This is the first of an occasional series on 1992: South Carolinas first year in the Southeastern Conference.
Thursday evening in Nashville.
Vanderbilt coach James Franklin called the game his teams Super Bowl. He begged for his fans to sell out the stadium. It was a season-opener on national television against a top-10 opponent and a win would put the Commodores on the college football map.
And the Commodores threw the proverbial kitchen sink at the visiting South Carolina Gamecocks, who still managed to prevail despite an uneven performance, 17-13.
Beating weaker opponents with less than your best. Expecting to do so. Winning the recruiting wars against your rivals. Putting Heisman-level talent on the field. Accepting your role as an elite member of college footballs most powerful conference
This is Gamecock football, circa 2012.
But the Gamecocks could empathize with the feelings on the other sideline. The pages are yellowing, the edges are softening and the memories are fading from technicolor to sepia, but there was a time when South Carolina yearned for more than a seat at the SEC kids table.
Through back-channel conversations, a dash of luck and why not the aid of a witch doctor, South Carolina started down the road to Thursday evening 20 years ago this week.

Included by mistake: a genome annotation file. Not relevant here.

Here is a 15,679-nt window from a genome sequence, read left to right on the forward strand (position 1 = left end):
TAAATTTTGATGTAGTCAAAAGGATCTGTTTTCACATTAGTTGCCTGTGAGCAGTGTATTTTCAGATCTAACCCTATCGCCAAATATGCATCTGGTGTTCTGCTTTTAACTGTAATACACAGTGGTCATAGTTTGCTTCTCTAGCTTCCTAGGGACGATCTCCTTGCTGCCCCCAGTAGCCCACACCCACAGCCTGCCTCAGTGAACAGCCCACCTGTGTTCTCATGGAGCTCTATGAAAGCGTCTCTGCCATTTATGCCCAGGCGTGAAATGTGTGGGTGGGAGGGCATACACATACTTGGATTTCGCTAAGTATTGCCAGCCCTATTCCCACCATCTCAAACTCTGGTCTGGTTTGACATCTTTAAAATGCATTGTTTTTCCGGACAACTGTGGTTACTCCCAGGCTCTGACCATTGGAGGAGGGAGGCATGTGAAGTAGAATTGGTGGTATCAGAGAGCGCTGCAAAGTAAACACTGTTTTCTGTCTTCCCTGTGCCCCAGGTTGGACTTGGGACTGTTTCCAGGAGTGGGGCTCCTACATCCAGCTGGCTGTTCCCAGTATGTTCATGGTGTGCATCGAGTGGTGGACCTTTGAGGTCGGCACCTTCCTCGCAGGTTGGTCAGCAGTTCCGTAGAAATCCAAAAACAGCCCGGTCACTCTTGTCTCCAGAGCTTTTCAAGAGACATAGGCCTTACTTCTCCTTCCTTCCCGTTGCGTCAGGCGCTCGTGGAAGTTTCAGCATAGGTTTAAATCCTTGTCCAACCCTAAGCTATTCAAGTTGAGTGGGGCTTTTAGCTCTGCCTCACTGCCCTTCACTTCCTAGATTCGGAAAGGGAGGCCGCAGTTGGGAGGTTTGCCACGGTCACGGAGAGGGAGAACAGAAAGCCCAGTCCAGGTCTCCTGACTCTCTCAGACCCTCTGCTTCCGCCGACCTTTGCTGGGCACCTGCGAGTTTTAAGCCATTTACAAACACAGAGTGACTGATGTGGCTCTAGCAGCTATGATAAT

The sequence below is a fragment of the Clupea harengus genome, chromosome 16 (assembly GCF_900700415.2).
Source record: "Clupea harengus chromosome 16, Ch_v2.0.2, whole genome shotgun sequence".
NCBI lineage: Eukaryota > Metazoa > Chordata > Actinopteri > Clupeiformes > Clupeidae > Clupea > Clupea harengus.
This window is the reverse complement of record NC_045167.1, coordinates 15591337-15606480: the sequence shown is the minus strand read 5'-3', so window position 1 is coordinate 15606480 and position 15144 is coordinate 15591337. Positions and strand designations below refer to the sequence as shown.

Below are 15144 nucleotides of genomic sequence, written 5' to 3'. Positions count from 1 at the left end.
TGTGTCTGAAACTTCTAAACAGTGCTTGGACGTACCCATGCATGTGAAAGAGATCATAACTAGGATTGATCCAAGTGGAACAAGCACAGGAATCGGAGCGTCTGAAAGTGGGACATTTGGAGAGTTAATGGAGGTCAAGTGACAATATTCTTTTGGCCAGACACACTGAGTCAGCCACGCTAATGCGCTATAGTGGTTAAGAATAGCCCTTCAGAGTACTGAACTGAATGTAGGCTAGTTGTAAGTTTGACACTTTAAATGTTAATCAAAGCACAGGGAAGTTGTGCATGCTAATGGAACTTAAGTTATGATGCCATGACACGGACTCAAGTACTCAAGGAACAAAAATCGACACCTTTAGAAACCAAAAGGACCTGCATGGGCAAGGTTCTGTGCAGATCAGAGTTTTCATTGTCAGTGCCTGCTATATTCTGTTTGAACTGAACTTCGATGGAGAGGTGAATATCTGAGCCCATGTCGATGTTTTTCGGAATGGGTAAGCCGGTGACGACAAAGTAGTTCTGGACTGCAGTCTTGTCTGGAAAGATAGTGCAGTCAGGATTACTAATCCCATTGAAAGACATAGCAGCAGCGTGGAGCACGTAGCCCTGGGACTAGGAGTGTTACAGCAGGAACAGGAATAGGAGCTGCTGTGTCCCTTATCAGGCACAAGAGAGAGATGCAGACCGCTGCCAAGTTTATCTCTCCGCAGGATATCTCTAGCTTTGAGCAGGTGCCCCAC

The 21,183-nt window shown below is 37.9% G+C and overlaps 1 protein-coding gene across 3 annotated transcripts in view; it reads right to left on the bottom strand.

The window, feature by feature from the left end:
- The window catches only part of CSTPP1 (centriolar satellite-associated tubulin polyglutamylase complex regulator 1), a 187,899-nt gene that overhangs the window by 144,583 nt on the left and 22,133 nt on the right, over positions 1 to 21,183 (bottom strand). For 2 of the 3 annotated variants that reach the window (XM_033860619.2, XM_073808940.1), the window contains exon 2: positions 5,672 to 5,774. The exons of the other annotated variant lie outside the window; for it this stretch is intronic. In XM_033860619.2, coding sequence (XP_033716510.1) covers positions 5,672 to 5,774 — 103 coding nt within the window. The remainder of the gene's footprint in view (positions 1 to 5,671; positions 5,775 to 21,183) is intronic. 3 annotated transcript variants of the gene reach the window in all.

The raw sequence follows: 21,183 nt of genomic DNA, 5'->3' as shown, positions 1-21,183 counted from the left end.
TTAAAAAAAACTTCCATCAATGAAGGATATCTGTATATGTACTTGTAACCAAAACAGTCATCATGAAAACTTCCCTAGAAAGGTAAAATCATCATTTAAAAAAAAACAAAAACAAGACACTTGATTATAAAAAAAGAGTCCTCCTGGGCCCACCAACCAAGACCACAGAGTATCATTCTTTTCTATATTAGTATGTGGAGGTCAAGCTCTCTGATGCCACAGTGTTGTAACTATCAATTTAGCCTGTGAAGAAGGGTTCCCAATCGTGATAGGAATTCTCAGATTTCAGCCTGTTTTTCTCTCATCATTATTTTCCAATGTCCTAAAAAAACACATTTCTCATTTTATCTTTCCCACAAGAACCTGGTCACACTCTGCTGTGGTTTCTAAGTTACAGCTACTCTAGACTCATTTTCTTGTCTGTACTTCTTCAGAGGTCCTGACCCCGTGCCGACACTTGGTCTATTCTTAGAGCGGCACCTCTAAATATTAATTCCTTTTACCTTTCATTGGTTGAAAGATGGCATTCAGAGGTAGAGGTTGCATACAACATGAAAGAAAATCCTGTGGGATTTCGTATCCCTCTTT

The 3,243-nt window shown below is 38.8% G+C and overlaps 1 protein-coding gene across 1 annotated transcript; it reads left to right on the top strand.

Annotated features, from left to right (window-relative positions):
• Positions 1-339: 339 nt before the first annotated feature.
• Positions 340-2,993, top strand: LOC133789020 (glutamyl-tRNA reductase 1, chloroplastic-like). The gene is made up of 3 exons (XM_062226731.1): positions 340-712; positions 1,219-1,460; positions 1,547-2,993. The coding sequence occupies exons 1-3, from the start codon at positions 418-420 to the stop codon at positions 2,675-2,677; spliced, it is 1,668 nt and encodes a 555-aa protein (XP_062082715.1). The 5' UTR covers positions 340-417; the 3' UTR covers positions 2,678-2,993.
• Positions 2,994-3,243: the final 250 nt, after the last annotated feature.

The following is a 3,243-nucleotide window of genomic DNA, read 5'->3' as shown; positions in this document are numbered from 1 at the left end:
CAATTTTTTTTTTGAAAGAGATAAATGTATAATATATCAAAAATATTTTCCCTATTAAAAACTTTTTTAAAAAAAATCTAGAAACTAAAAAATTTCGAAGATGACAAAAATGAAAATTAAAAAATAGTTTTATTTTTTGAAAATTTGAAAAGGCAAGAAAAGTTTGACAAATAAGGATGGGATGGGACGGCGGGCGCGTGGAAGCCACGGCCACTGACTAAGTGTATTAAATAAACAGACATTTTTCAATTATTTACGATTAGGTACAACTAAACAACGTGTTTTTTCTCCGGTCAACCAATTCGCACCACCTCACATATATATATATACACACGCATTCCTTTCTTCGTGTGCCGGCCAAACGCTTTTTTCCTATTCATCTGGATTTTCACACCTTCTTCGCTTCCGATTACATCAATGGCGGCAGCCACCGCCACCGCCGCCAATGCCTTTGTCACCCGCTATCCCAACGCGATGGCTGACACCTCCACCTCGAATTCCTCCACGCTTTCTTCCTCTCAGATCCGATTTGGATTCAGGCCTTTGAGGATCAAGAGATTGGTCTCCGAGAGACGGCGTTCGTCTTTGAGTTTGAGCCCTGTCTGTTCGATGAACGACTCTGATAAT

• • •
Sept. 5, 1992 at Williams-Brice Stadium.
First into the cauldron was a sack of something that was either magic dust or soot from his fireplace. Next game a dash of something green. Then a dash of something orange. And then three-quarters of something black from a jar. As a thick layer of smoke began to form, Archibald Thibeaux, wearing a black, felt-top hat, scattered a bag of chicken feathers in and around the pot encircled by some 100 bystanders.
Back to where you belong, said the 37-year-old native of New Orleans. Chicken Curse, be gone.
The crowd cheered.
Perhaps it was an extreme length to go to in order to exorcize the demons of a coachs unexpected death, a steroid scandal, probation and two decades in college footballs independent no-mans land.
Joining the mighty Southeastern Conference should have been enough, right? But when youre a long-suffering Gamecock fan, why not turn to the dark arts of a Cajun shaman for a boost?
The opponent was familiar, rekindling a rivalry that dated almost 100 years and had been played annually since the 1950s.
But this was the first time Georgia and South Carolina met as members of the SEC, a relationship Georgia helped to cultivate.